Friday, July 12, 2019

Dr. Ricardo Bofill, founder of the Cuban human rights movement. Requiescat in Pace

"I can't understand the hatred towards me. Because, really in the only field I’ve done battle, is the field of ideas." - Dr. Ricardo Bofill, 1987 in "Nobody Listened" documentary
Dr. Ricardo Bofill in a PBS documentary in 2005
The founder of the human rights movement in Cuba just passed away in Miami. Ricardo Bofill co-founded the Cuban Committee for Human Rights in 1976, dedicated his entire life to and suffered years in Cuban prisons for defending human rights.

This blog has celebrated the work of Dr. Bofill over the years and will do so again today. His story and legacy changed the course of a nation, and the outcome is still playing out today. The 400th blog on this site was dedicated to him.

On December 10, 2014 Regis Regis Iglesias, spokesperson of the Christian Liberation Movement at 1:40pm posted a picture of Ricardo Bofill over twitter with the text: "Honoring honor. Ricardo Bofill, an essential reference in the defense of Human Rights of Cubans." He was and remains correct in his assessment of this man.

Ricardo Bofill, President of the organization that initiated the civic movement during 
the first exposition of dissident art, shortly before an assault by repressive forces
In the 1987 documentary Nobody Listened, directed by Néstor Almendros and Jorge Ulla the world was introduced to Ricardo Bofill and the nonviolent human rights movement on the big screen.  Dr. Bofill is interviewed and discusses his circumstances as a dissident in Cuba engaged in the battle of ideas:
"I can't understand the hatred towards me. Because, really in the only field I’ve done battle, is the field of ideas. In this field I’ve had no response just prison and the police. And I don’t know why because the revolution controls all mass media. They have editorials, journalists, even many writers in the world. I don’t know why the response, time and again, has been jail. The response should come in the field I fight in, with ideas. I was arrested again in 1983. On that occasion, I was sentenced to 17 years in jail accused of activities in the Cuban Committee for Human Rights and the last period of prison began. For reasons of health and others I know not of in 1985 I was placed in the status I’m now in which is “conditional liberty with restriction of movement.”
Fidel Castro was asked the name of the human rights defender in another interview. The Cuban dictator dismisses his importance, but it is obvious in the context of his answer that he knows very well who this lone activist is, and views him as a threat.

Dr. Ricardo Bofill in the documentary Nobody Listened in 1987
Why do they view Bofill's movement as an existential threat? The Castro dictatorship's ideology and revolution are based in violence and blood shed. The July 26, 1953 assault on the Moncada Barracks is a failure not only in the short term defeat suffered by Castro's forces but in the long term degradation of Cuban society and the abandonment of dialogue, moral and ethical restraints in favor of a cult of violence nurtured by a dictatorship now in its 60th year in power.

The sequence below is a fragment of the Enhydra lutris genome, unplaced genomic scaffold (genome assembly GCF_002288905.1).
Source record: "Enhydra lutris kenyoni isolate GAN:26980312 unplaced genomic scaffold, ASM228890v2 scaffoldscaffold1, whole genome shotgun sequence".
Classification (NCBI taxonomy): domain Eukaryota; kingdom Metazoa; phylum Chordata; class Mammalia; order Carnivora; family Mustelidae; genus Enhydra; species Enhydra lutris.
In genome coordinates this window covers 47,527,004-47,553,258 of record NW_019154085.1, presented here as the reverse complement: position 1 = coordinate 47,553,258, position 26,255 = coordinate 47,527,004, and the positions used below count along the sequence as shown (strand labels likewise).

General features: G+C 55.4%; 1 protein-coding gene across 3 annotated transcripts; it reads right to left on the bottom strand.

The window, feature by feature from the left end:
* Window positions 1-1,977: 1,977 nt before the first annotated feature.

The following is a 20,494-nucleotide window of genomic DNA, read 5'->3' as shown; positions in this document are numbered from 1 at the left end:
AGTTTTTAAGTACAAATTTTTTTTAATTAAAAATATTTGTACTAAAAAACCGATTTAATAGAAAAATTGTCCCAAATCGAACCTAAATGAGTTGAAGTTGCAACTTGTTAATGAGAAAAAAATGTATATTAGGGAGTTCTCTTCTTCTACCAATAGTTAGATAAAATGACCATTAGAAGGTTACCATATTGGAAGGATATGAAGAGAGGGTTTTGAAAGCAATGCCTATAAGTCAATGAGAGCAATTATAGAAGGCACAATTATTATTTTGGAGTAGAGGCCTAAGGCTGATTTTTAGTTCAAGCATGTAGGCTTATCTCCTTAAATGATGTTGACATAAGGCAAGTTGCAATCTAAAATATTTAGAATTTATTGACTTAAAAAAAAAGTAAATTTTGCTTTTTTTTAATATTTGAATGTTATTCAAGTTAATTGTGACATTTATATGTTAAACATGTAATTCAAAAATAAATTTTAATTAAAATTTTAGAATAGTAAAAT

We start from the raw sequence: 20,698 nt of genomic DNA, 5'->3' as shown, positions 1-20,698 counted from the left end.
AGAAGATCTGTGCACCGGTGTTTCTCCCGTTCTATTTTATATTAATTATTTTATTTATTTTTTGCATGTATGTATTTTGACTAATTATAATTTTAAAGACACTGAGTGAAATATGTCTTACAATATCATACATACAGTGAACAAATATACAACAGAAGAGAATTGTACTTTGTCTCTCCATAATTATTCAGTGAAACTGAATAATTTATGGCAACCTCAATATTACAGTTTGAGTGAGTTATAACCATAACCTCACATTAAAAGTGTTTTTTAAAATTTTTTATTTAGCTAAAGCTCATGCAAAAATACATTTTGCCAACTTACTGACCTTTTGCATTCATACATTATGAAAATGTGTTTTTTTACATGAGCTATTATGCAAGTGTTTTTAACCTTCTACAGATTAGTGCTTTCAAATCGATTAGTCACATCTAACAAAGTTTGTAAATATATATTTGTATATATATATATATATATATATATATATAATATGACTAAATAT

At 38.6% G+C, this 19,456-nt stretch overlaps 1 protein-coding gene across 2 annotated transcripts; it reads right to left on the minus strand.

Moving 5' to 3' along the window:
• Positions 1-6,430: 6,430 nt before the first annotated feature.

Even the men responsible for doing this now complain about the society their revolution has created.They blame Cubans for their poor behavior and customs. Of course men and women with sound moral groundings who speak clearly what they believe and defend human dignity and freedom have an unfortunate tendency to die under suspicious circumstances in Cuba.

There are two traditions battling for control in Cuba. One tradition, embodied by the Castro regime, based on violence and the destruction of the other has dominated Cuba's political discourse for over half a century. It views dissent as treason and demands unanimity; the only acceptable ideas belong to the dictatorship. 

The second, an older tradition that built the institutions of Cuban democracy in the 19th Century using nonviolent means, who founded companies with a social conscience such as Bacardi, that contributed to the common good until forced out of their homeland, and of the democrats who helped draft the Universal Declaration of Human Rights in 1948 are still there in Cuba's nonviolent civic resistance movement.

This is the movement founded by Ricardo Bofill and a handful of activists on January 28, 1976 that today is  a nationwide movement of thousands who are nonviolently engaged in the battle of ideas and the defense of human rights. Today's repression across the island continues to demonstrate that the Castro regime is terrified of what Ricardo Bofill started.

In an open letter written in 1986 Dr. Bofill rejected regime slanders and staked out their position as a movment: "We have nothing to do with the CIA, we do not participate in violent acts, we have no other weapon than the word, and we are going to use it while we have a breath of life left."

In 1988 he was forced out of the country by the dictatorship, but continued his human rights work from exile in Miami, while Gustavo Arcos remained and continued to do the work in Cuba.

Dr. Bofill meets President Reagan in The White House in 1988
It is a long and frustrating struggle to achieve the freedom of a country in the grip of totalitarian rule. One must neither over estimate or underestimate what has been achieved and what remains to be done. This is a marathon, not a sprint that requires persistence and faith, not despair. Dr. Bofill told me that 28 years ago and it still holds true today.

This is what he did, and Dr. Ricardo Bofill's legacy will live on in Cuba and in the end will triumph over the forces of brute force and tyranny.

Requiescat in pace.

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